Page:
On the long ride toward home and reality he had stopped at a pleasant little market town and bought presents. This too had been something of a first. His wife had often told him he was rubbish at present-buying. For years he had left it all to her. Even her own, even her birthday. Perhaps that had been a mistake, thought Adam now, carefully locking his faithful bicycle to a lamppost outside the covered market. Within he bought cheese.

He tried and bought fourteen presents of beautiful French cheeses. Some were wrapped in waxed paper, some packed in stout little wooden boxes. One was studded with peppercorns, another veined in delicate blue. He bought the firmly resilient, the softly deliquescent, some with hardened calloused rinds, some cloaked in damp mushroomy velvet. He chose cheeses aromatic, milky, honking with garlic, sending out violent messages of complex and tempered decay: smells moldy, fruity, acidic, and downright fecal.

His wife would have hated them all.

He had packed them all singing to high heaven in his one roomy rucksack, and set off for home with a light heart.

He took a selection to the offices of the law firm where he worked, and was gratified by the squealing consternation of the secretarial staff. More than one he took with him to the dinner parties he was now being invited to, as that desirable social entity, the unattached male. And one, a nice pure goat's cheese, unpasteurized, enticingly wrapped in red-and-white-checked waxed paper within its neat snug wooden box, he on a sudden whim one hot summer evening took to his closest neighbor, that nice Miss Thing.

Sylvia, opening the door in clean white shirt and small white shorts, saw a familiar face wearing an unfamiliar tan. Adam too was in shorts. Dark soft curly hair peeped out at Sylvia from the neck of his light summery blue shirt. He looked what he was and at that moment felt, a healthy, virile, fit, and powerful man.

True, he was old enough to be Sylvia's father. But Sylvia's own father had happened to be a great deal older than fathers generally are, old enough, almost, to be her grandfather; if the touch of white over Adam's ears put her in mind of fatherliness it was the potent delightful father of her early childhood who strode whistling across her unconscious: that hero.

"Sylvia!" smiled Adam on the doorstep, for it was only her surname he had had trouble remembering, "d'you like cheese?"

"Love it!" said Sylvia, gratefully. She had had an abysmal afternoon.

She was involved with fundraising for the hospital she worked for. Somehow, without in the least volunteering it, she had become the focus of the campaign to raise enough money for a new and even more precise ophthalmic laser. Photographs of her smilingly being presented with outsize checks made of cardboard appeared almost weekly in the local press, for the Friends of the Hospital were many and energetic. They organized things they liked to do, did them, and summoned Sylvia. Already that summer she had attended a donkey gymkhana, presented prizes at a flower and produce show, made two after-dinner speeches about lasers at two separate dinner-dances, and repeated the gist of these speeches all one afternoon during an interminable river boating party.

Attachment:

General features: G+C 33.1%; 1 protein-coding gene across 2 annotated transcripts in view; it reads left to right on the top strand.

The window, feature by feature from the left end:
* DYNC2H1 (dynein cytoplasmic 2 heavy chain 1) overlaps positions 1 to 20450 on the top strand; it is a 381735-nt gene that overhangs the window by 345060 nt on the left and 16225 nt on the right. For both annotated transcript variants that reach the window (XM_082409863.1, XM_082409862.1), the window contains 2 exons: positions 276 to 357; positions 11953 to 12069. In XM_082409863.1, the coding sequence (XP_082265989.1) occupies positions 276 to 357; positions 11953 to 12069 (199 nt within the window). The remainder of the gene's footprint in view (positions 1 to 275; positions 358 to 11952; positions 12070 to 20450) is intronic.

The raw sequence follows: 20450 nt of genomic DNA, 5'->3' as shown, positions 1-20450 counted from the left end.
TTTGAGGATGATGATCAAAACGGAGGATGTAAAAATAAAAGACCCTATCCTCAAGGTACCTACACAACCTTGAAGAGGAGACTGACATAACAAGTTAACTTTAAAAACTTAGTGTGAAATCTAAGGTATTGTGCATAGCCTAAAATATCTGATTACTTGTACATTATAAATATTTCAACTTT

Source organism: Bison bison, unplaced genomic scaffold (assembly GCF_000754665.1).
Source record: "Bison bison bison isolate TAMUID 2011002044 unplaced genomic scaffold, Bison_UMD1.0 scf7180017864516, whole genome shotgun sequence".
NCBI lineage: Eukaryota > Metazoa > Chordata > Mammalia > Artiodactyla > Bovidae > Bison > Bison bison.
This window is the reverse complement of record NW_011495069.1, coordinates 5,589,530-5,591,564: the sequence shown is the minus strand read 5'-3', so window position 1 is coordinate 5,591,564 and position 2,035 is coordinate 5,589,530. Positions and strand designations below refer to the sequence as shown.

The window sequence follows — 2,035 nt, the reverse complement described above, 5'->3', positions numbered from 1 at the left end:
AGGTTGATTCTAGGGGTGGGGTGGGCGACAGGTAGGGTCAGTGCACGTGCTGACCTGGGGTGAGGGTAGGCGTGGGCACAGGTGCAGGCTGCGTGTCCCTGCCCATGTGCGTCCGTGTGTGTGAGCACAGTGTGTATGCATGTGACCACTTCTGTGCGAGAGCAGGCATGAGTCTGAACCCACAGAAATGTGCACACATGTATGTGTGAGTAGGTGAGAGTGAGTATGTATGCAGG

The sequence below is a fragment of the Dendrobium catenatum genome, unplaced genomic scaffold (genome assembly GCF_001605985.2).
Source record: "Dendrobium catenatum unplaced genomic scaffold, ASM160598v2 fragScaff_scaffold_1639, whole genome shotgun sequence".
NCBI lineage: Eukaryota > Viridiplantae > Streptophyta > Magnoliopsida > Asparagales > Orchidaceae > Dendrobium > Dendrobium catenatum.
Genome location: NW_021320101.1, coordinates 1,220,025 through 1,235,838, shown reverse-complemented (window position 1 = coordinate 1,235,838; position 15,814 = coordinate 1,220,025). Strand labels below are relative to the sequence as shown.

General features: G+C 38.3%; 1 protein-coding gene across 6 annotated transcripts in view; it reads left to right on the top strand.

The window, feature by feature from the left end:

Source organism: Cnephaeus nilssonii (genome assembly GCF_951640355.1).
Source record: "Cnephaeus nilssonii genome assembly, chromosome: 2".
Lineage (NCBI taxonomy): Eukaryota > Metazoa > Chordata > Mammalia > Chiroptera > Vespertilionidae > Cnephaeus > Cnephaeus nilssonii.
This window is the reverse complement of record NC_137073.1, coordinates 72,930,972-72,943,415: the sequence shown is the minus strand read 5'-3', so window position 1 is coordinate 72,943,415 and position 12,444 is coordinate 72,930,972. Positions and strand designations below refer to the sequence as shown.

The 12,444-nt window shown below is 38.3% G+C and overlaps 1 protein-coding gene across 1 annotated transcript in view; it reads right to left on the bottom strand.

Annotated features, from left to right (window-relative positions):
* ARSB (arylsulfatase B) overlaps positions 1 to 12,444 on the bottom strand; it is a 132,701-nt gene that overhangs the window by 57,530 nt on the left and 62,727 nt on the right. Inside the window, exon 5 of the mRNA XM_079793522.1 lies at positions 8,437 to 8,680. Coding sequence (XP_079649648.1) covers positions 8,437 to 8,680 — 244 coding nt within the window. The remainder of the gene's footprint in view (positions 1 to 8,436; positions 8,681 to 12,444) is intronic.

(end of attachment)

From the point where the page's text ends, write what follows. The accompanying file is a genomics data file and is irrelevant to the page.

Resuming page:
All these occasions had ended with the smiling presentation of the outsize cardboard check, furious applause, and the local press photograph. Sometimes, to her intense embarrassment, Sylvia was also given a bouquet, again commonly of outsize proportions, and sometimes a big smacking kiss on the cheek, should the hander-over of the outsize cardboard cheek be male.

This afternoon's jaunt had been the Friends' Summer Picnic. It had been held in the garden of one of the Friends, a stately home-style creation of artfully cascading waterfalls faked so long ago that they looked almost like the naturally occurring real thing, a famous avenue of pleached limes (Sylvia was more than once informed), an enormous lake full of water lilies, and a plaintive silver band, hired for the occasion.

All afternoon Sylvia had eaten scones, drunk tea, listened to the plaintive band, and traipsed up and down the avenue of pleached limes. All afternoon she had had exactly the same conversation with a series of gentle elderly faces. Talk, talk, talk, laser, laser, laser.

And all the time she was conscious of their attitude toward her. Sometimes she could almost hear them thinking it.

Look at her! Just look! So young! Just a girl, and a doctor, a consultant! Isn't she wonderful! Isn't she lovely!

It was largely this unspoken commentary that made the presentations, the bouquets, the applause, so excruciating. Sylvia did not think of herself as young, wonderful, or lovely. What woman would, aged thirty-three? Sylvia looked in mirrors and saw a professional, intelligent, and immensely competent grown-up. She knew she was all these things. And yet somehow she had been sold to the Friends, these generous worthy old folk - or was being sold by them, it was quite hard to tell, really - as a dear little thing, the ingénue, to smile for the cameras. It was not her professionalism they wanted her for, she had realized almost immediately; it was her pretty face.

Doctor Sylvia, the local paper always called her. Not Sylvia Henshaw, or Dr. Henshaw, certainly not Miss Henshaw, which would actually have been correct, since she was a surgeon; but always the infantilizing, the telly-fied, the tabloid comic-strip Doctor Sylvia.

Sylvia had no actressy impulses. To be admired for being small, for being delicately put together, for having curly hair and a neat freckled little face, was all very well, of course, in private, but to be publicly admired and cosseted for them was very hard to bear. It went against all her deepest instincts. She felt, too, a fraud. They thought she was a dear little thing; she knew she was not one; therefore she was a fake.

And at the same time she did not in the least want to baffle or disappoint anyone by insisting on being herself, being significantly professional, intelligent, and competent. And the hospital needed the laser; patients needed it.